Young boys involved in the Football Association of Singapore’s (FAS) Centre of Excellence (COE) program should be playing football every week. While the last weekend was the same, some interesting scenes were played out at the St Wilfrid Sports Complex with one player from Tampines Rovers’ under-14 squad running on the touchline as a linesman for their league game, instead of on the pitch as a player.
That arrangement came about because the main referee failed to make it to the SAFFC vs Tampines Under-14 league fixture in time. Five minutes after the match was scheduled to kick off, the two linesmen assigned for the tie discussed and decided that one player from each team will assume the role of linesman – one in each half, as the match referee could not be contacted.
It is understood that SAFFC coach Darus Salleh wasn’t informed of the arrangement prior to the start of the match.
The match was abandoned at half time after the junior Warriors raced to a two goal lead due to inclement weather, and even then, the absent match referee still had not appeared.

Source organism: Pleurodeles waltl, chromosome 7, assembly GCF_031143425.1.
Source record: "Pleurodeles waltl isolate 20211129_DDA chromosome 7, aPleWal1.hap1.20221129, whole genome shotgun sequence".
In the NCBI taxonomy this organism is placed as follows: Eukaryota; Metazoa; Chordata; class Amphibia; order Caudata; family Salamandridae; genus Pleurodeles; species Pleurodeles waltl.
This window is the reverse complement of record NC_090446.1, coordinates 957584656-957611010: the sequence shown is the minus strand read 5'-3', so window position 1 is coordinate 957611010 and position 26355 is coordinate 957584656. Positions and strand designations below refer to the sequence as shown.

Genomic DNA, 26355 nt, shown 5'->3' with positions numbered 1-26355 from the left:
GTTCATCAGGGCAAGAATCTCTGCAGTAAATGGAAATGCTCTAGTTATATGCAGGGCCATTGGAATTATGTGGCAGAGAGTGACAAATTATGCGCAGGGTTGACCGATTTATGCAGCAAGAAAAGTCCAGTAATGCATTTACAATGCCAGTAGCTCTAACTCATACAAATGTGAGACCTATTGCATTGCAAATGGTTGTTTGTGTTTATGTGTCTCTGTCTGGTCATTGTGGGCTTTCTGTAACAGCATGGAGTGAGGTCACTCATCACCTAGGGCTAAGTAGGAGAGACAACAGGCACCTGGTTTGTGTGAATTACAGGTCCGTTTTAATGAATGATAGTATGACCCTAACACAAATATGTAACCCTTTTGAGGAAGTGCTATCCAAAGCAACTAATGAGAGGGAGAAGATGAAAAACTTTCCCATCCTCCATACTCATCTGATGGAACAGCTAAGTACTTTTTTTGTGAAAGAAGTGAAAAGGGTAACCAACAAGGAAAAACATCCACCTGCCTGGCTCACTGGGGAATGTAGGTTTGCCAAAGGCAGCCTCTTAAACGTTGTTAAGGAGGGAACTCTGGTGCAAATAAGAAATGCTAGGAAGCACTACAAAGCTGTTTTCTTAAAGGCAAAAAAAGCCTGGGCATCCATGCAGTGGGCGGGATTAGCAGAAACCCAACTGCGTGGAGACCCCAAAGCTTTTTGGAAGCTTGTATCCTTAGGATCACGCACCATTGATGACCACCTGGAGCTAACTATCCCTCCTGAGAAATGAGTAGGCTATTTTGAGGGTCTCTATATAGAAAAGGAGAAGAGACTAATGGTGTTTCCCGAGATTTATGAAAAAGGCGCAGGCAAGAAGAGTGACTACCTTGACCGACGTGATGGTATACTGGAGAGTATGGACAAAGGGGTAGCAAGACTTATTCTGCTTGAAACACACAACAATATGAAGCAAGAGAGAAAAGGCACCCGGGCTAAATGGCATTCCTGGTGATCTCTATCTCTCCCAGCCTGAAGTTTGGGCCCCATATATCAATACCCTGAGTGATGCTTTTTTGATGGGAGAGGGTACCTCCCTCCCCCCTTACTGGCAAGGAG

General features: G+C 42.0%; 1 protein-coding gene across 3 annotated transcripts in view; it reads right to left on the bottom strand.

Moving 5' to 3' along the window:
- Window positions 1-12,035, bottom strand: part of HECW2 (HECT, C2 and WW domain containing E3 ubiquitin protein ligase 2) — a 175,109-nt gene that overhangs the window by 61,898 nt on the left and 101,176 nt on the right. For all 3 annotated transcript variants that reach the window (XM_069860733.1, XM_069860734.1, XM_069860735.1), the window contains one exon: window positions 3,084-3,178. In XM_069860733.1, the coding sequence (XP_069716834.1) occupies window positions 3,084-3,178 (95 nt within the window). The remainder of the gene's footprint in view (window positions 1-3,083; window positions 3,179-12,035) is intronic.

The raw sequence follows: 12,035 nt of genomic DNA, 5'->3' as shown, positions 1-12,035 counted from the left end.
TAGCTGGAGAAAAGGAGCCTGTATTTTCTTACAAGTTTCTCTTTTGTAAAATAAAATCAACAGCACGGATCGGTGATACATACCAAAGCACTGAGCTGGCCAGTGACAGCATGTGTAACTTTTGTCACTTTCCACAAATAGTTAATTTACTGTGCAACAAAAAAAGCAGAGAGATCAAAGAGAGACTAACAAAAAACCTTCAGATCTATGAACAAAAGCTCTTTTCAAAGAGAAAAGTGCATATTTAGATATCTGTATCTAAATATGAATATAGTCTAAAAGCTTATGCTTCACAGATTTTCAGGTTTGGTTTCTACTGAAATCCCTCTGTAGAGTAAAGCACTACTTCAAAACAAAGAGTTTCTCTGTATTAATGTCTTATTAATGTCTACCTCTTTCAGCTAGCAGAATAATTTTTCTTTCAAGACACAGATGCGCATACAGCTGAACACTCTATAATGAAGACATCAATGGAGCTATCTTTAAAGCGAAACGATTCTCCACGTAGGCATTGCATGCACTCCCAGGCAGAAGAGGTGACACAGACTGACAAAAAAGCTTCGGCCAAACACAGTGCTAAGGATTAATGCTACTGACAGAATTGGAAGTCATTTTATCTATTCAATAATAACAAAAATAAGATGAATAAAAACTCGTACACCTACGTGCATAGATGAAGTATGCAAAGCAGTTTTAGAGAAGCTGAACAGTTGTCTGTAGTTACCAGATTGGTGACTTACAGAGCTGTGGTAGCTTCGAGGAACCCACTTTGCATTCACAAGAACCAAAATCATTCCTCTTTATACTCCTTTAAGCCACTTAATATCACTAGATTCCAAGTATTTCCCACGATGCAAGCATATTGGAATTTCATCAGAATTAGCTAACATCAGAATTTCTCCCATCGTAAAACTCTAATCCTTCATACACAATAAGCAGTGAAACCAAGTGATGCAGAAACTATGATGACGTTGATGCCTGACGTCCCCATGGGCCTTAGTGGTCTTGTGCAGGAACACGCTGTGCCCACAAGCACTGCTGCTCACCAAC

This is not the first time that referees have been mired in controversy. Earlier this year, T Aravinthan was suspended after turning up late at a National Football League Division 1 match. It was first reported that Aravinthan was reeking of alcohol, and barred from entering the venue when he turned up at the match.
The public has already come out in criticism of a Professional League in Singapore they feel is already in dire straits, and have provided suggestions to fix it, but the root of the problem may well be the inefficiency of the FAS.
There is little point in an organisation calling itself a professional entity when situations arising in the local football scene show otherwise.
When queries were raised regarding these situations, answers, seemingly from a standard template were often given, with displeasure – at queries even being raised – radiating from its Jalan Besar headquarters.
It is disappointing to learn that the football governing body in Singapore has consistently failed to prevent such incidents from happening. The latest saga is a clear illustration that it is sadly, still amateur.